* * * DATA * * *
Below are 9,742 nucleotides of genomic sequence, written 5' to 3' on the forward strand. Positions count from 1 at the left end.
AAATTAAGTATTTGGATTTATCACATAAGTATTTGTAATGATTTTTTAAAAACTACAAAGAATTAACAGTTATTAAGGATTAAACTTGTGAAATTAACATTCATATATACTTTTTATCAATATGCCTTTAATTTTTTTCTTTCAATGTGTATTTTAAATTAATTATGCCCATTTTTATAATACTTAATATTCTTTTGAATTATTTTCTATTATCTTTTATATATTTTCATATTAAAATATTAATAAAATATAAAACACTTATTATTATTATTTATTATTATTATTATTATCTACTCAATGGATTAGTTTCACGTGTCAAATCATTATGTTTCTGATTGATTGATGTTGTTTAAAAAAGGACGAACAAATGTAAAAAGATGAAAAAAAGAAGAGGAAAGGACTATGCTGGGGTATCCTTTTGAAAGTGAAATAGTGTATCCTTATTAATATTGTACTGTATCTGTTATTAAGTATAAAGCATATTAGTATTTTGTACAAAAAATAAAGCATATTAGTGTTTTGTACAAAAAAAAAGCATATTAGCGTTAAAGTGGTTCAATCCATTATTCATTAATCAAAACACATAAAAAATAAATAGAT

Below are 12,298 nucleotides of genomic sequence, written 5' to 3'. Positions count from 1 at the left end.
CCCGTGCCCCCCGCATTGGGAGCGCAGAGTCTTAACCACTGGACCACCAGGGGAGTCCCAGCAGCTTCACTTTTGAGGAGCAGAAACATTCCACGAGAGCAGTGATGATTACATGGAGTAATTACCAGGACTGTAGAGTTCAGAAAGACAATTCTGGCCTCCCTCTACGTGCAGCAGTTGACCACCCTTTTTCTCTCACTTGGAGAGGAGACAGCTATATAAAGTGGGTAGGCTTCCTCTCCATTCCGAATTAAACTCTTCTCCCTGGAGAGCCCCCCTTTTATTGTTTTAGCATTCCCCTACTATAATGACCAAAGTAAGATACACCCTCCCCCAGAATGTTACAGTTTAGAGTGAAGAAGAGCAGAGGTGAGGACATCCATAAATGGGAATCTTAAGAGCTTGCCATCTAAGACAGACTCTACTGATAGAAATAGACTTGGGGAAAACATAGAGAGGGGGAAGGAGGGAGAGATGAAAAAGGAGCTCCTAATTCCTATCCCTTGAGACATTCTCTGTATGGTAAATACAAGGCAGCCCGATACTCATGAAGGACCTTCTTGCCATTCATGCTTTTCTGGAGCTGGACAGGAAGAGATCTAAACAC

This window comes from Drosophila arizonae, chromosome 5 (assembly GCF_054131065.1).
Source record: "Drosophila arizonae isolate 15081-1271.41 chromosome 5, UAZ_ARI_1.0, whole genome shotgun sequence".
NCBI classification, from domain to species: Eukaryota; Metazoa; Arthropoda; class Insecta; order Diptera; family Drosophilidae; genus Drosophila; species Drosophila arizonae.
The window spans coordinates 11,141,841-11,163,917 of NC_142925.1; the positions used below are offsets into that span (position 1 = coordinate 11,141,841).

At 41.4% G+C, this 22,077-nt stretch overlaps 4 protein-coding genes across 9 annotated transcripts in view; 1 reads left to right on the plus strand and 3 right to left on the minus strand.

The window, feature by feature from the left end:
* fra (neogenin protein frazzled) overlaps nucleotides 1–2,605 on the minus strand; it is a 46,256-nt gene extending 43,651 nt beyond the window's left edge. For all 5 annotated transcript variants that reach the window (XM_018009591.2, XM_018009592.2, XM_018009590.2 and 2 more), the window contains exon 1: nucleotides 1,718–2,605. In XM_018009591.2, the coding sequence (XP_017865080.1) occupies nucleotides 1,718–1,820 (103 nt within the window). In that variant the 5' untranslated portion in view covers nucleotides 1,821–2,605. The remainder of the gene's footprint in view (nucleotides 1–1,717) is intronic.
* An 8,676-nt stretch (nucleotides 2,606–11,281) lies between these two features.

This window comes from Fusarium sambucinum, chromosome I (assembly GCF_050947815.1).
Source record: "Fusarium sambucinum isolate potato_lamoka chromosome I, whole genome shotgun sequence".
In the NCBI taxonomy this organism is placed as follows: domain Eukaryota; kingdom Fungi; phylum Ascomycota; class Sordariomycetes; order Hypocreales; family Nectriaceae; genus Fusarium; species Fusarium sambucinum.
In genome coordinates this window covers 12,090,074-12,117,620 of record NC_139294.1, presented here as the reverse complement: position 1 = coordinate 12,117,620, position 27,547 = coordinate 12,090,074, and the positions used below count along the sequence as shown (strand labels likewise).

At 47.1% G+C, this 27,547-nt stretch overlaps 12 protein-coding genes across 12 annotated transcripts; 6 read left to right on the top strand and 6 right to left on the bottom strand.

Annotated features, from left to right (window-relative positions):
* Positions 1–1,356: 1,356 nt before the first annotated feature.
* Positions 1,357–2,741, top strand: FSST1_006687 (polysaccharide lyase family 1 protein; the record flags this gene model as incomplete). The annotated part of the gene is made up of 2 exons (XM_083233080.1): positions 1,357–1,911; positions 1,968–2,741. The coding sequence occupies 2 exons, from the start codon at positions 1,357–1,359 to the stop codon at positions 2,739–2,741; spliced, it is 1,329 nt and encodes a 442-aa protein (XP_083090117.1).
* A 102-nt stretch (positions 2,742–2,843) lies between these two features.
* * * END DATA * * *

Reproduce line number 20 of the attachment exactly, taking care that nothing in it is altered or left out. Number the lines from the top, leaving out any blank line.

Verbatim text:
* Positions 1,357–2,741, top strand: FSST1_006687 (polysaccharide lyase family 1 protein; the record flags this gene model as incomplete). The annotated part of the gene is made up of 2 exons (XM_083233080.1): positions 1,357–1,911; positions 1,968–2,741. The coding sequence occupies 2 exons, from the start codon at positions 1,357–1,359 to the stop codon at positions 2,739–2,741; spliced, it is 1,329 nt and encodes a 442-aa protein (XP_083090117.1).